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30 Mar 2011 12:12
Fighting broke out on Wednesday between forces loyal to internationally recognised Côte d’Ivoire president Alassane Ouattara and his rival’s troops in a town 40km from Côte d’Ivoire’s capital, Yamoussoukro.
“There has been shooting for two hours in Tiebissou, currently fighting is taking place downtown,” said a resident of Tiebissou, a strategic point of access to the political capital of Côte d’Ivoire.
The town is held by soldiers loyal to Côte d’Ivoire strongman Laurent Gbagbo, who has refused to cede power to Ouattara after a November election.
“Fighting with heavy weapons started at 2am, we are hiding in our houses. We heard the first detonations at the exit towards Bouake,” an Ouattara stronghold, another resident of the town told Agence France-Presse.
Four months after a disputed election that saw Gbagbo refusing to cede power, forces backing Ouattara have grown weary of failed diplomatic efforts and are waging a vast offensive to seize control of towns across the country.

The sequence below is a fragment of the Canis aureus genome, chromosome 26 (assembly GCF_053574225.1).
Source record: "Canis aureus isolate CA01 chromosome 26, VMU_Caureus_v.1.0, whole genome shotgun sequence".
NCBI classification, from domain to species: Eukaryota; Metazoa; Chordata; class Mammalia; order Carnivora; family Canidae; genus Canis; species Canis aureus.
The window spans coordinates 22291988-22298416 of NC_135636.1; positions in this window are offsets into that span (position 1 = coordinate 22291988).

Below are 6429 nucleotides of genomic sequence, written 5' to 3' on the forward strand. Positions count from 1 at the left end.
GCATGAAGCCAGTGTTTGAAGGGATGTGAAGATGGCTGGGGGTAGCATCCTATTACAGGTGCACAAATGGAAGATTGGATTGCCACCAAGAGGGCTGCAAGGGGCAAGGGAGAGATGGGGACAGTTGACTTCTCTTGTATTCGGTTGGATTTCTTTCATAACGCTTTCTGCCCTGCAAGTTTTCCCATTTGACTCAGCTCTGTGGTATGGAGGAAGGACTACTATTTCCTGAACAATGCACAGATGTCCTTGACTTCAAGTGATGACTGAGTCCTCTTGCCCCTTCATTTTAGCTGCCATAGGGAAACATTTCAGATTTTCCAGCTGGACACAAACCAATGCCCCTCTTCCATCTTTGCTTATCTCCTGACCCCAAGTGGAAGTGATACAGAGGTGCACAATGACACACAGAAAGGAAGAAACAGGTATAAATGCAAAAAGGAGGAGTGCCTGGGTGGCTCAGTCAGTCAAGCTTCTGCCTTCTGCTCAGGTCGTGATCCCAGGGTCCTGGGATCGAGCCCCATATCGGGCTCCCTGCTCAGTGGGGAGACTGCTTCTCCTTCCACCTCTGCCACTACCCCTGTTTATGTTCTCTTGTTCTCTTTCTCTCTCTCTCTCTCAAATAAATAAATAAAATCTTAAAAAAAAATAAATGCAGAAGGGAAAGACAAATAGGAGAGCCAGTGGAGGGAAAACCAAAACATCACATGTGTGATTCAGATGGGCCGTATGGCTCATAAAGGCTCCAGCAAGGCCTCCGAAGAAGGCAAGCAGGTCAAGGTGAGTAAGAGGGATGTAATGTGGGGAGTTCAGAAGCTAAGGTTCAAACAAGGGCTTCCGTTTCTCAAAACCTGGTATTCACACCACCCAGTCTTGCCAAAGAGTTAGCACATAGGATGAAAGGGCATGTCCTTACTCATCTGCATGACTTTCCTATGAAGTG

Traditional ceasefire line
In a push south from a traditional ceasefire line splitting the country in two since 2002—which left pro-Ouattara rebels in control of the north and Gbagbo holding the south—Ouattara’s army seized four strategic towns on Tuesday.
They are now closer than ever to the economic capital, Abidjan, the heart of Gbagbo’s power.
“All the peaceful routes to lead Laurent Gbagbo to admit his defeat have been exhausted,” read a statement issued on Tuesday by Ouattara and his allies.
In the far west, the town of Duekoue and, closer to the centre of the country, the large city of Daloa were captured.
Both cities are key entry points to areas of cocoa production as well as the road leading to San Pedro—the world’s largest cocoa exporting port.
In the far east, Bondoukau fell to pro-Ouattara fighters, followed by Abengourou further south, residents reported, placing them 220km from Abidjan.
Election-linked violence has left at least 460 people dead with as many as one million fleeing their homes, according to UN agencies.—AFP
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